Previous studies using sprint cycling exercise have demonstrated an increase in oxidative stress using recreationally (1,26,28) or highly trained subjects (18). Others have reported no increase in oxidative stress biomarkers such as MDA following sprinting (12). Explanations for these conflicting results may include differences in the protocols used to induce an oxidative stress in addition to the actual degree of subject training.
The protocol used in the present study included six 10-s sprints performed on a cycle ergometer. Thompson et al. (28) used a 90-min shuttle run, involving intermittent sprinting, jogging, and walking. Schiffl et al. (26) had subjects perform two sprints until they "felt exhausted," whereas Marzatico et al. (18) had subjects perform six 150-m sprints on a track, as opposed to the non-weight-bearing cycle ergometer sprints used in the present study. Moreover, with the exception of the Marzatico et al. (18) study, which used sprint-trained athletes, subjects have simply been described as "recreationally active" or "active in sports." With such a vague description of subjects' past and current training status, it is difficult to know their potential for adaptations that may allow protection against oxidative stress (21) and muscle injury (20). The majority of subjects in the present study had several years of continuous anaerobic exercise training experience, spending an average of over 5 h·wk−1 performing anaerobic exercise and 2.5 h·wk−1 on leg exercise alone. Such training may have allowed for adaptations that could have led to the minimal change in oxidative stress, as well as muscle injury, following exercise. We believe that this factor helps explain our results. It should also be noted that although our subject pool was considered "trained," the level of conditioning may differ from other individuals based on their training history (e.g., set and rep patterns, rest interval length, duration and intensity of training). This needs to be considered when generalizing these findings. In fact, if subjects had been performing sprint exercise regularly as part of their training regimen, they may have been protected more so.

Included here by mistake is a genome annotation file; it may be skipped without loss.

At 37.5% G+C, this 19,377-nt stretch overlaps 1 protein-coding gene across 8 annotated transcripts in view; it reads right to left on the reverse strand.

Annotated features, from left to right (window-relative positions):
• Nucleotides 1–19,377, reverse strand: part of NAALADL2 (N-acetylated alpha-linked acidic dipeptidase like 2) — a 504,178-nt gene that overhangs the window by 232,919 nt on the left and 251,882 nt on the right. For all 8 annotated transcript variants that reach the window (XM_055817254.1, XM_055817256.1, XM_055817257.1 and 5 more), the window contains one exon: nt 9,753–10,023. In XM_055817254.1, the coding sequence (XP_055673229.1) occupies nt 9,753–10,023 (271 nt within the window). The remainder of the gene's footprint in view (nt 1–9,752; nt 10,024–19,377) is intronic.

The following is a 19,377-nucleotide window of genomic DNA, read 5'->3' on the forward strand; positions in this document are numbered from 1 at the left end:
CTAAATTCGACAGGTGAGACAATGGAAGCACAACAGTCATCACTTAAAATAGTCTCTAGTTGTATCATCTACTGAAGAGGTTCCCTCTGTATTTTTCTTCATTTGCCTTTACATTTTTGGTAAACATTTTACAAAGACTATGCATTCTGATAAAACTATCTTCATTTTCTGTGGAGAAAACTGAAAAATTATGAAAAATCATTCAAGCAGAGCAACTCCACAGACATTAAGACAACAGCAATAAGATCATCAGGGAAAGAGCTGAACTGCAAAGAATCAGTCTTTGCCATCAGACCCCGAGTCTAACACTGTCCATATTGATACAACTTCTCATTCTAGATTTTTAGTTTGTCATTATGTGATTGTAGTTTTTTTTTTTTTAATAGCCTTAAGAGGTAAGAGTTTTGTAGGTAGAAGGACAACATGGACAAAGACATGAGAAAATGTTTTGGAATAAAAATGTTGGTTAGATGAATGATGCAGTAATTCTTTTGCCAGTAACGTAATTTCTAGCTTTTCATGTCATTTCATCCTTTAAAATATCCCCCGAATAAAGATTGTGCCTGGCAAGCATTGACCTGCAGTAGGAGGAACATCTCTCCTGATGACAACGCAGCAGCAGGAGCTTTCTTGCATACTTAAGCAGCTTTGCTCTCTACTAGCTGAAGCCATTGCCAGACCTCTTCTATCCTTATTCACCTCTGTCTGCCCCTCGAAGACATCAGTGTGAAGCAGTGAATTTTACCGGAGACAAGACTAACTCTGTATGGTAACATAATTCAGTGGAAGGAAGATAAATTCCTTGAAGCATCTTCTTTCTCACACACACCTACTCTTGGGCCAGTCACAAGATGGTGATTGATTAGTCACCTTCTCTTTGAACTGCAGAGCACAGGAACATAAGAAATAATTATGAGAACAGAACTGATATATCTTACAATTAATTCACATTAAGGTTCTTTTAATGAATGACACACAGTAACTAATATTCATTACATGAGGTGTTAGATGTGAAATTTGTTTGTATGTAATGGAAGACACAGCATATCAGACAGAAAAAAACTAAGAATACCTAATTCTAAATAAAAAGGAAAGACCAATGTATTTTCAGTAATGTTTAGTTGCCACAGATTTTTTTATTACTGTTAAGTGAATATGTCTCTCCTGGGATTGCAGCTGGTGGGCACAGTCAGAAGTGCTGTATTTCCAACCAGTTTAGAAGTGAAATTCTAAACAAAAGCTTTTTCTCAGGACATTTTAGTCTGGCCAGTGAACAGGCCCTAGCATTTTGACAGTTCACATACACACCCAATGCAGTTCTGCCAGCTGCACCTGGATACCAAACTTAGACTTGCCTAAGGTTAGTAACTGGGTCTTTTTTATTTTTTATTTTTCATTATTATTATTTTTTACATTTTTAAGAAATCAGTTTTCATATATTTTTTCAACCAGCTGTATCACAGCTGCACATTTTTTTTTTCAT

Through pilot testing, it was determined that 10-s sprints were optimal because they allowed subjects to achieve a significant anaerobic stimulus, as evidenced by increased blood lactate, while allowing subjects to actually complete all six sprints. When increasing the sprint duration to even 15 s, we found that many individuals could not complete all six sprints and became ill during the exercise. To avoid this occurrence during testing, we decided to include the 10-s duration. We also decided on this duration because it is similar to a 100-m sprint in a well-trained individual.